Recently Professor David Shambaugh published an important – and as it turns out quite controversial – piece in the Wall Street Journal. The essay, entitled ”œThe Coming Chinese Crackup,” contends the Chinese Communist Party (CCP) will soon be hanging on by a thread and that the ”œendgame” for the authoritarian party is in sight. Shambaugh is careful to point out that nothing is inevitable and that there are no certainties when it comes to anticipating when a regime will break-down (or as he puts it, ”œcrackup”). But the implications of his argument are clear, and made more emphatic given Professor Shambaugh’s stature in the field: the CCP might collapse soon, and political change (i.e. democracy) may be in the wings.

Quite understandably this essay set off a firestorm of speculation about if and when the CCP will collapse and if and when we might expect democracy to arrive in China, the one place in the world that seems to have resisted democratization successfully. After all, the Beijing Consensus is predicated on a model of non-democratic economic development. And it’s hard to argue the results in China.

There are many, however, who contest Shambaugh’s predictive logic. The Martin Jacques of the world, for instance, argue the CCP remains extremely strong. The Beijing Consensus remains a compelling model and authoritarianism in China will not abate any time soon. Indeed, Jacques would argue it is merely Western hubris that has us in the West continually looking for – hoping for – China’s coming collapse. China need not consider democracy because the CCP and China remain strong, unified, confident and enduring.

Here’s my problem with the debate about democracy in China. The entire China field, along with most of the foreign affairs establishment, pre-supposes that democracy will only come to China when the ruling regime is weak, when it’s on the verge of collapse and when China is in an irreversible decline. The prevailing conventional wisdom is that autocrats don’t give in to democracy unless they have become so thoroughly weakened they have no other choice. Hence in the China field, there are those who argue the CCP regime is so strong it need not democratize. On the other side, there are those who argue the CCP regime is so weak, it has to democratize. Either way, both arguments hinge on a ”œChina collapse” scenario.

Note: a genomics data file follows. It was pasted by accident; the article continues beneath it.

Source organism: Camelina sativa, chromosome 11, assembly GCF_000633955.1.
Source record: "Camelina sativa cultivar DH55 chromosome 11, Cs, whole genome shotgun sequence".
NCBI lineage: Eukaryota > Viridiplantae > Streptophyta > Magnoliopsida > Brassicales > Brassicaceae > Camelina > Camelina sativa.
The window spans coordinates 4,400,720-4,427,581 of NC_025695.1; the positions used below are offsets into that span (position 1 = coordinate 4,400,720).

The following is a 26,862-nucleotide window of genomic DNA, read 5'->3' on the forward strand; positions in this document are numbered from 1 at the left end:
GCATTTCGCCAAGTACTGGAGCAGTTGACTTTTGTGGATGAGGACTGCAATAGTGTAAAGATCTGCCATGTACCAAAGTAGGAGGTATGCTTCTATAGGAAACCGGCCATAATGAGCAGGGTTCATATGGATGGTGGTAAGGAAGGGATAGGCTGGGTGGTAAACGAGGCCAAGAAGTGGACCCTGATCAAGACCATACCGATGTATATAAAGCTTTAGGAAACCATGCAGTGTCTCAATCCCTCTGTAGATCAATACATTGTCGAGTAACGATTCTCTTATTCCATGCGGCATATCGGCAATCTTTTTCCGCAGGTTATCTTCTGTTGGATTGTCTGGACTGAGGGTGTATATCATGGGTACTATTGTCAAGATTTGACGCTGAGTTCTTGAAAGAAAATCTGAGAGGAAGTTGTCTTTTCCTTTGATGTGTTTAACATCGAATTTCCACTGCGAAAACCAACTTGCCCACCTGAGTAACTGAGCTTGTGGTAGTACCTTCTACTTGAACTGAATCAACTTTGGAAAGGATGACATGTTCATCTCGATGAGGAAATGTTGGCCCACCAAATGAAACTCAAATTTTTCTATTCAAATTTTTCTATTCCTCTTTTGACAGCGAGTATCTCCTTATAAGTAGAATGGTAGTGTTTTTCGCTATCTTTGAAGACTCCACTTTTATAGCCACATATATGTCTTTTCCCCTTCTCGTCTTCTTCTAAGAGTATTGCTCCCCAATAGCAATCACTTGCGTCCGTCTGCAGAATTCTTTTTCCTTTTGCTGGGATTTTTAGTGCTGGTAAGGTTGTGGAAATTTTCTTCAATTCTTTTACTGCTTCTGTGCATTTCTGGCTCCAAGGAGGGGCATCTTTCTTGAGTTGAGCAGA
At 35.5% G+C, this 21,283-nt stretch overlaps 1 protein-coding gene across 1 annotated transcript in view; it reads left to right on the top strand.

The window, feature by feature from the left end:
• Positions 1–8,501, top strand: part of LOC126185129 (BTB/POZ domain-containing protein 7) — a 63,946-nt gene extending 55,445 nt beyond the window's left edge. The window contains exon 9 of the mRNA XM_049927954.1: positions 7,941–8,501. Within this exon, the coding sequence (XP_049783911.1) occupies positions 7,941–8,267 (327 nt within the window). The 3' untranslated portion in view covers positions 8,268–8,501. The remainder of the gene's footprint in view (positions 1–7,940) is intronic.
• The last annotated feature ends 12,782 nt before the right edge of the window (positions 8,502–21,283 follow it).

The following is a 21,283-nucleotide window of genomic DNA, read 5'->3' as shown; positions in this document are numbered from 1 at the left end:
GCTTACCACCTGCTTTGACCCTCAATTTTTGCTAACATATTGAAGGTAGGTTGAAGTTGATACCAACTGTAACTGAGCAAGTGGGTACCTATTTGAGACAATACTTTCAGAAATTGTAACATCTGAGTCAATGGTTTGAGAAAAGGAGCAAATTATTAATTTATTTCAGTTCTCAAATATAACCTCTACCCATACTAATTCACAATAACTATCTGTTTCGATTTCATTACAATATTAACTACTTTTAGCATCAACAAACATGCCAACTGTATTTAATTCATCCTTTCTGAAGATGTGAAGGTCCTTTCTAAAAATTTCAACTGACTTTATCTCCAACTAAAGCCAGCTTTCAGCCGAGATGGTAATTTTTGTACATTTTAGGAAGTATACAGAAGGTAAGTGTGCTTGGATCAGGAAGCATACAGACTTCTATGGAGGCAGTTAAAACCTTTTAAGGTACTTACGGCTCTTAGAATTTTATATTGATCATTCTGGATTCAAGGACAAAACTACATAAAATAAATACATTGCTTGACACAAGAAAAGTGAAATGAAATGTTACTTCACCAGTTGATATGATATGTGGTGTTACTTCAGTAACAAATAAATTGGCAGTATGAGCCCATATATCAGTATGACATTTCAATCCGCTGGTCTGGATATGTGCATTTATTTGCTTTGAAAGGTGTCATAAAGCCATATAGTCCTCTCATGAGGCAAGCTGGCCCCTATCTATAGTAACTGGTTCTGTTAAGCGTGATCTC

But why do we presume that China – and the CCP – will only choose democracy when it is about to collapse? Is it not possible that an authoritarian regime may choose to concede democracy when it is still relatively strong? Dan Slater (of the University of Chicago) and I are currently writing a book in which we show that contrary to the received wisdom about why autocrats concede democracy – hello Mubarak – the modal pathway of democratic transition in Asia has been led by regimes that are not weak but instead very strong.

The Kuomintang (KMT) in Taiwan, a brutal dictatorial regime in the 1960s and 1970s, allowed the formation of an opposition party in 1986, lifted martial law in 1987 and conceded full democratic elections in 1992. And it made these concessions not when the ruling party was weak, but rather when the party was very strong. Indeed, the KMT conceded democracy not to concede defeat, but rather to remain dominant. And it has. Meanwhile, Taiwan has become a full-fledged democracy, in many ways the model democracy in East Asia.

Democracy came to Taiwan not because of collapse but, rather the opposite. This same logic – conceding from strength – explains the transitions in Korea, Indonesia, Japan, and it helps explains what we are currently seeing in Burma, and what we might see in Singapore.

Why not in China? It would seem to me that at the present moment the CCP has nothing to fear with democratization. Into the future, once the regime begins to ”œcrackup,” however, the CCP will have everything to fear about democratization. It has always struck me that if I was a dictator I’d prefer to end up like the KMT in Taiwan and not Mubarak in Egypt.

Photo by European Parliament / CC BY-NC-ND 2.0 / modified from original

Joseph Wong
Joseph Wong is the Ralph and Roz Halbert Professor of Innovation at the Munk School of Global Affairs at the University of Toronto. He is also a Professor in the department of Political Science, where he holds a Canada Research Chair. From 2005 to 2014, Wong was the Director of the University of Toronto's Asian Institute. Wong thinks and writes about a range of global challenges: poverty and development; innovation policy; democracy and democratization; and global health. He is a keen advocate of global learning experiences for students, believing that young people should see with their own eyes rather than just read about their world.

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